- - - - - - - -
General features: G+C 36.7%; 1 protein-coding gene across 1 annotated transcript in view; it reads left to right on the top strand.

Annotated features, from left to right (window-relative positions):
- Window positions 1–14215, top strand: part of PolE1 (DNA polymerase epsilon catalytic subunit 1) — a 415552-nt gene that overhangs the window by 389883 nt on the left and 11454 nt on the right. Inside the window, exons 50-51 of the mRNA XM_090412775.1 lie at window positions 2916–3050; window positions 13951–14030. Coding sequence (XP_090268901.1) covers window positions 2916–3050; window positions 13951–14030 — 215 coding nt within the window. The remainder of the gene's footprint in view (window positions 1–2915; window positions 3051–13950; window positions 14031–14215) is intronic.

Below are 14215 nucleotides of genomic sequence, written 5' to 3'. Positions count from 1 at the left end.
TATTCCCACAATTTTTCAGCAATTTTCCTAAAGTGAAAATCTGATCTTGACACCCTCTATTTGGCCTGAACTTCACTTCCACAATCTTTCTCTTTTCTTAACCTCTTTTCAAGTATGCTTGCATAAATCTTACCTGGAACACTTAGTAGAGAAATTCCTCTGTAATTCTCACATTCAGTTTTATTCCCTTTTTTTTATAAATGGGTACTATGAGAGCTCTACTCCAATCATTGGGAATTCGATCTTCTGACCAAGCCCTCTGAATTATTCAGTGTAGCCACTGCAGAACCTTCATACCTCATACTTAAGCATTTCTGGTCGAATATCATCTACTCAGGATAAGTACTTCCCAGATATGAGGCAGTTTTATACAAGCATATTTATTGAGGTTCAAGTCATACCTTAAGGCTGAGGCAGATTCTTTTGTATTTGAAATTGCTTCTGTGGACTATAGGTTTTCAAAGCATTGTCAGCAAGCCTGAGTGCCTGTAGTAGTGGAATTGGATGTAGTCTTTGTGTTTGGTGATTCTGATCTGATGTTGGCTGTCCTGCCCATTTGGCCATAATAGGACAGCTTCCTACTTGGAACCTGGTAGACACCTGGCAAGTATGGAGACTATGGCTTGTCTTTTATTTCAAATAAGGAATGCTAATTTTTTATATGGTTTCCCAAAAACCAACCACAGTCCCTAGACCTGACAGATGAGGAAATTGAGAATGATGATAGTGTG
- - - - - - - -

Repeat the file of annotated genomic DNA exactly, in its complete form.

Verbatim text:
General features: G+C 36.7%; 1 protein-coding gene across 1 annotated transcript in view; it reads left to right on the top strand.

Annotated features, from left to right (window-relative positions):
- Window positions 1–14215, top strand: part of PolE1 (DNA polymerase epsilon catalytic subunit 1) — a 415552-nt gene that overhangs the window by 389883 nt on the left and 11454 nt on the right. Inside the window, exons 50-51 of the mRNA XM_090412775.1 lie at window positions 2916–3050; window positions 13951–14030. Coding sequence (XP_090268901.1) covers window positions 2916–3050; window positions 13951–14030 — 215 coding nt within the window. The remainder of the gene's footprint in view (window positions 1–2915; window positions 3051–13950; window positions 14031–14215) is intronic.

Below are 14215 nucleotides of genomic sequence, written 5' to 3'. Positions count from 1 at the left end.
TATTCCCACAATTTTTCAGCAATTTTCCTAAAGTGAAAATCTGATCTTGACACCCTCTATTTGGCCTGAACTTCACTTCCACAATCTTTCTCTTTTCTTAACCTCTTTTCAAGTATGCTTGCATAAATCTTACCTGGAACACTTAGTAGAGAAATTCCTCTGTAATTCTCACATTCAGTTTTATTCCCTTTTTTTTATAAATGGGTACTATGAGAGCTCTACTCCAATCATTGGGAATTCGATCTTCTGACCAAGCCCTCTGAATTATTCAGTGTAGCCACTGCAGAACCTTCATACCTCATACTTAAGCATTTCTGGTCGAATATCATCTACTCAGGATAAGTACTTCCCAGATATGAGGCAGTTTTATACAAGCATATTTATTGAGGTTCAAGTCATACCTTAAGGCTGAGGCAGATTCTTTTGTATTTGAAATTGCTTCTGTGGACTATAGGTTTTCAAAGCATTGTCAGCAAGCCTGAGTGCCTGTAGTAGTGGAATTGGATGTAGTCTTTGTGTTTGGTGATTCTGATCTGATGTTGGCTGTCCTGCCCATTTGGCCATAATAGGACAGCTTCCTACTTGGAACCTGGTAGACACCTGGCAAGTATGGAGACTATGGCTTGTCTTTTATTTCAAATAAGGAATGCTAATTTTTTATATGGTTTCCCAAAAACCAACCACAGTCCCTAGACCTGACAGATGAGGAAATTGAGAATGATGATAGTGTG